It was the time of lamp lighting, one week after the day when he had killed Kefas on the street of Arcades, that Fletcher was summoned before the keeper of the house. He found Sinan ibn Ajaj seated at a teakwood desk, its top inlaid with mother of pearl. There was a large leather bag in front of the bald Turk. At sight of Fletcher, Sinan dipped his brown paw into the coins that bulged the sides of the sack. He counted out a handful, and pushed them across the table top to the American.
“Your alaik coins, Stefan. There’s a slave tavern run by Niccolo Gritti the Neapolitan, beyond the Street of the Sail-makers. You’ll find your kind there, nasrany, Christian dogs, Maybe even some Americans. Have yourself some fun.”
Fletcher stared, aware that puzzlement showed in his slack jaw and wide eyes. The Turk leaned back, thumbs hooked at his sash, grinning.
“Surprises you, doesn’t it? All slave masters aren’t as stupid as Ali ben Sidi! That’s why we hand out alaik slave money. Matter of fact, there’s a little slave community right here in the heart of Tripoli itself. Gritti runs a tavern. Carapoulous the Greek owns an odd goods shop, where an Italian can buy himself some maccaroni, or a Frenchman some pastry. I understand they have little flags for homesick Americans, too. Buy yourself one. It’ll make you feel better. And work better, too. The smart masters give their slaves a chance to let off steam by meeting at Gritti’s Olive Tree, or the Coq d’Or. Do they lay, plans to escape, there? What if they do?”
Sinan leaned forward, and his dark eyes blazed with mocking pride. “Where can they escape to, eh? The desert? They’d dry up and blow away inside two days. The sea? The corsairs own the sea hereabouts except where the cursed Americans sail their frigates! They’d bring ’em back and torture them in public. No, it doesn’t do any harm to let the slaves meet. They can’t go anywhere. They talk a lot and make plans that never come about, and are happier and healthier as a result. Their owners get out of them. Everybody’s better off, all the way around.”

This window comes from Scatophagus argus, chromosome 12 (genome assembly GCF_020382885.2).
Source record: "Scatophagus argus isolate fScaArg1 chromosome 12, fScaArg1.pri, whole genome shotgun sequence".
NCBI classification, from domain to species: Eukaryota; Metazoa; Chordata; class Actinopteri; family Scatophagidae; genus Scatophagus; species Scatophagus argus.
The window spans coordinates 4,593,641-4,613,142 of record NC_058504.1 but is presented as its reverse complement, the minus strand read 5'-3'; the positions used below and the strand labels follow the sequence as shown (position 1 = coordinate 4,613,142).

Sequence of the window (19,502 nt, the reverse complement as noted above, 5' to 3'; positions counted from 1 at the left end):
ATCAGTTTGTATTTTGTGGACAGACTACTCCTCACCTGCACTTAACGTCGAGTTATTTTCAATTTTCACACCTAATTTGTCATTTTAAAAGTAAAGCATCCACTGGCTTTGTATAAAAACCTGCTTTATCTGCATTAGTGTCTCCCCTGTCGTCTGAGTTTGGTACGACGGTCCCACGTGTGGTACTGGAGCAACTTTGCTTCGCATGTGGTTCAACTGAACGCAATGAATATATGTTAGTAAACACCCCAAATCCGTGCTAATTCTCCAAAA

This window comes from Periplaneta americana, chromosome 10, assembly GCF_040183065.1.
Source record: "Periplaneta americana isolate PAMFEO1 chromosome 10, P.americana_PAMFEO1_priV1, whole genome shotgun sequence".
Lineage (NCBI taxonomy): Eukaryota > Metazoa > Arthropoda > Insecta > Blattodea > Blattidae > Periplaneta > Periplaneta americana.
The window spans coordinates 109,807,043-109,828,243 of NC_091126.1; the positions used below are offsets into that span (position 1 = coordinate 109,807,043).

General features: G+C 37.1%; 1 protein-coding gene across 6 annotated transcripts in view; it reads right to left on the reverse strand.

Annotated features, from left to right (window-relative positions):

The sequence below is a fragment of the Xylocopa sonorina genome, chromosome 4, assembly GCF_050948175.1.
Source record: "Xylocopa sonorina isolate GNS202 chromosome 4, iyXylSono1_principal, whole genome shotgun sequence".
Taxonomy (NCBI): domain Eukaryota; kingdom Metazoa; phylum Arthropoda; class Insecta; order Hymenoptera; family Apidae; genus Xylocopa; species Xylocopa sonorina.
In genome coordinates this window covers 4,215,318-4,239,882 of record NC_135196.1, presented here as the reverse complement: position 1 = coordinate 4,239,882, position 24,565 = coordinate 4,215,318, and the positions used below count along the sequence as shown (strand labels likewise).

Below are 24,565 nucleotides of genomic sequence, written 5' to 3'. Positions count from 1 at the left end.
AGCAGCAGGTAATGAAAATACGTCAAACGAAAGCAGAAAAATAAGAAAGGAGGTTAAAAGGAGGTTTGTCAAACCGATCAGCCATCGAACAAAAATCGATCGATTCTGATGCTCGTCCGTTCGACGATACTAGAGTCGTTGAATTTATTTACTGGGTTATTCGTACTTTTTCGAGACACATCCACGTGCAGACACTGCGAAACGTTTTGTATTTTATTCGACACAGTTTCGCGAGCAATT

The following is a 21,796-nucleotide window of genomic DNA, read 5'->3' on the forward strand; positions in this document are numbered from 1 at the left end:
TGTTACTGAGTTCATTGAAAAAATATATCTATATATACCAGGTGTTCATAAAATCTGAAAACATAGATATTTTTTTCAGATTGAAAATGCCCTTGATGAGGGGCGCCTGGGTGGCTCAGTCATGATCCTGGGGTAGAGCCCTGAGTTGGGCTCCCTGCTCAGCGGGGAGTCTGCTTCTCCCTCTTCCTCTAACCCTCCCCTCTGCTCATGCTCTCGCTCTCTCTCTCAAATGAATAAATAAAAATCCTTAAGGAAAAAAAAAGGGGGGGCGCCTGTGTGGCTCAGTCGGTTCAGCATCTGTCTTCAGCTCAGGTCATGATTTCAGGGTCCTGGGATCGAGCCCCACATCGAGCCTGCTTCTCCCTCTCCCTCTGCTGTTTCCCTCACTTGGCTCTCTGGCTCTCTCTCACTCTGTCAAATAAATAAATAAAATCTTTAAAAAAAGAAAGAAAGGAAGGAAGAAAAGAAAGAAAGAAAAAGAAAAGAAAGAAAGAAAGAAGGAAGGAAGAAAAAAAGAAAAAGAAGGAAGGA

Sinan pushed the silver coins forward. “So take the money and enjoy yourself. You can get drunk on whisky—mashallah! what an infidel concoction!—if you want.
Fletcher walked out of the palace to the street. Dusk was settling along the shore of North Africa, bringing the glow of lamplight from deeply recessed windows in the white walled shops and mosques. In the cool shadows he swiftly, passing a Berber tribesman newly out of the Fezzan desert sands, and a harem eunuch on his way to the sweetmeat shops.
There were a few corsair captains in turbaned helmets moving along the Street of the Sail-makers, readying equipment for fresh voyages upon the Mediterranean. Through the open doorways he saw the sellers of sails haggling over prices or displaying canvas to swarthy men with beak noses and spade beards, their left hands resting on the hilts of scimitars or curved daggers. American ships like the frigate Constitution and the schooner Enterprise maintained the blockade outside the harbor rocks, but the Mediterranean was a large sea, and the African shoreline boasted many little coves and inlets. Small feluccas and narrow barquentines could anchor unseen in the shelter of high rocks and tree-clad promontories. At night they could slip out into the sea and be a score of miles away by dawn.
The slave trade prospered at the hands of these ingenious sea captains. They brought their captives and their pirated loot overland from those hidden coves in camel caravans. Tripoli suffered from the patrolling of its coastal waters, by American ships, but not as much as it would have done without the hawk-faced corsairs.